Can Kirk Cousins Be Relevant in Fantasy Football This Year?
The Washington Redskins quarterback carousel continues to turn.
After Robert Griffin III was sidelined due to concerns over a concussion, Cousins got the start in Saturday's preseason game against Baltimore. After a rough start, he finished 20-27 for 190 yards, with one touchdown and one interception.
It appears that the clock has struck midnight for RGIII in Washington.
The back and forth debate over parting ways with Griffin will likely continue in the Redskins front office, but Cousins now has the opportunity to become a fantasy producer. Can he cash in?
Cousins' History in Washington
Looking back at Kirk Cousins' performances in Washington over his first three seasons doesn't exactly give me that warm and fuzzy feeling as a potential fantasy owner.
His performances have been a roller coaster ride, to be honest. However, in fairness to him, he has seen action in only 14 games, starting nine of those games over three seasons.
Looking at Cousins according to our Net Expected Points (NEP) metric, which indicates how a player performs compared to expectation level, we can gauge just how productive he’s been in his limited action as a starting quarterback in the NFL.
Take a look at how Cousins has fared compared to his counterparts in Washington since entering the league in 2012.
Because Cousins has seen limited action compared to RGIII, his per-drop back numbers are more important than the cumulativenumbers will look at how he has produced on a per drop back basis.
|Year||Full Name||Drop Backs||Passing NEP||Passing NEP/P||Pass Successes||Pass Success Rate|
|2012||Robert Griffin III||427||73.63||0.17||206||48.24%|
|2013||Robert Griffin III||493||20.86||0.04||228||46.25%|
|2014||Robert Griffin III||247||-36.84||-0.15||107||43.32%|
In 2012, Cousins had the more impressive Passing NEP per drop back number (0.26) of the two, but he maintained that on just 51 drop backs. While Griffin's per-drop back Passing NEP wasn't as high, it did rank ninth among 38 quarterbacks who attempted at least 200 drop backs that year.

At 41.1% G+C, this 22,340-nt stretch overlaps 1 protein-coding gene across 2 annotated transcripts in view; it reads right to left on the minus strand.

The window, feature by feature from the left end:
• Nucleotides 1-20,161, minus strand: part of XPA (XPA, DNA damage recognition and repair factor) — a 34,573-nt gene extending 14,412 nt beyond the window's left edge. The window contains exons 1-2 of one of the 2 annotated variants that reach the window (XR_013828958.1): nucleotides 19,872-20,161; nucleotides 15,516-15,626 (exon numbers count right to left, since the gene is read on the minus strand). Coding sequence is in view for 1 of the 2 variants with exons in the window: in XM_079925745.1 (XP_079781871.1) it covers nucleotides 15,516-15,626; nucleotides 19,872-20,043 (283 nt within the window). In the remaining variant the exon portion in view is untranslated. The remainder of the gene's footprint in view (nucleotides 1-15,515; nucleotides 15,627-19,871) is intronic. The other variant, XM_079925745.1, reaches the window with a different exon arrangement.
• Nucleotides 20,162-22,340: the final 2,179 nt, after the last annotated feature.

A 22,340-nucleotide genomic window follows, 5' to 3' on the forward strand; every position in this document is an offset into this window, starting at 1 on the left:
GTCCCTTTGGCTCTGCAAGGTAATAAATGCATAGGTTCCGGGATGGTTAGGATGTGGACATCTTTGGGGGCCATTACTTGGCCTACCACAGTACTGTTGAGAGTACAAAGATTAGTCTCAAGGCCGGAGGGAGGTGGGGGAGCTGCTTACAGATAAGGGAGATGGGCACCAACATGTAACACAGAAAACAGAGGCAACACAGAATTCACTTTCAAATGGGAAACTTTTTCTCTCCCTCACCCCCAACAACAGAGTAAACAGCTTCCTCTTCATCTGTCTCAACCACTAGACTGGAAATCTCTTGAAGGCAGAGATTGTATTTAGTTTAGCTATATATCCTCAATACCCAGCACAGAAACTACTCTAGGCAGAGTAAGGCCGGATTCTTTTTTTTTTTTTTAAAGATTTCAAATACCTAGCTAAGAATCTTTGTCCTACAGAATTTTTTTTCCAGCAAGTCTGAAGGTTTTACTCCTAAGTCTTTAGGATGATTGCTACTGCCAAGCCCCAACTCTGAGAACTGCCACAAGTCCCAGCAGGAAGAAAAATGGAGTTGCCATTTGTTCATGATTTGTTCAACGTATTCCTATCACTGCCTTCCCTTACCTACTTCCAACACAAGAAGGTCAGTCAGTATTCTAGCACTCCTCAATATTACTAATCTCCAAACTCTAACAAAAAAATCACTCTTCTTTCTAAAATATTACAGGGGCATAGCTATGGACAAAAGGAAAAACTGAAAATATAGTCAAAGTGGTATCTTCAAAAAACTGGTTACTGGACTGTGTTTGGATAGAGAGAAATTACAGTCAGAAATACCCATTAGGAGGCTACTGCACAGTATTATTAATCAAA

In 2013, the performance as a whole was substantially worse for the team, and in terms of our schedule-adjusted Passing NEP per play metric, they dropped from the ninth-ranked passing attack (0.16) to the 25th-best passing game (-0.05). That means Washington drop backs were expected to take points off the board on average over the full season.
Perhaps the most concerning number in the table above is Cousins' Passing Success Rate, the percentage of drop backs that led to positive NEP gains for his team, in 2013. His rate of 36.25% ranked 43rd among 44 quarterbacks who attempted at least 150 drop backs in 2013.
Surprisingly, though, Cousins turned that around and was, according to our metrics, the most efficient Washington passer last year on a per-drop back basis and from a cumulative perspective. However, his 0.09 Passing NEP per drop back did rank him just 17th among 37 passers with at least 200 drop backs last year. He was the best on the team, but he wasn't necessarily a sure thing, especially considering his past performances.
In his career, Cousins owns a Passing NEP of -8.02 on 423 drop backs (-0.02 per play). That career Passing NEP would have ranked him 33rd among 38 200-plus drop back quarterbacks last year.
But none of this is to say that Cousins can't be a useful fantasy quarterback in the right matchups.
Fantasy Outlook in 2015
What Kirk Cousins will become in 2015 is yet to be determined, but his up and down performances in 2014 are a cause for concern.
Last year in Week 3 against the Eagles, Cousins passed for 427 yards, 3 touchdowns and 1 interception.The very next week against the Giants, he passed for 257 yards, 1 touchdown and 4 interceptions.
While there are red flags over his 10:9 touchdown to interception ratio in his five starts last season, with DeSean Jackson and Pierre Garcon at wide receiver and Jordan Reed at tight end, Cousins will have the weapons to produce numbers that fantasy owners are looking for.
Garcon had a rough season in 2014, according to our Reception NEP, he finished 50th among wide receivers who had at least 50 receptions. But he has shown in recent years that he can be an extremely productive fantasy asset. In 2013, he was 13th in the same metric on his league leading 113 receptions.
DeSean Jackson is still a game breaking play-maker, who finished fourth among 87 receivers with at least 50 targets last season in Reception NEP per target (0.94).
As for Reed, if he can stay healthy, the 2013 season showed us a glimpse of what he can do. His 55.85 Reception NEP was seventh among all tight ends, right behind the great Rob Gronkowski, and among 30 tight ends with at least 50 targets, his Reception NEP per target (0.95) was best. He scored only three touchdowns, so he wasn't just depending on touchdowns, as some tight ends tend to do.
At season's end -- if he plays every game for the team -- his metrics might not be flashy. Nothing in his past suggests they will be. Still, last year, Cousins averaged 285 passing yards and 2 touchdowns per game however ultimately average the performances may have been.
As a quarterback streamer, that is music to my ears.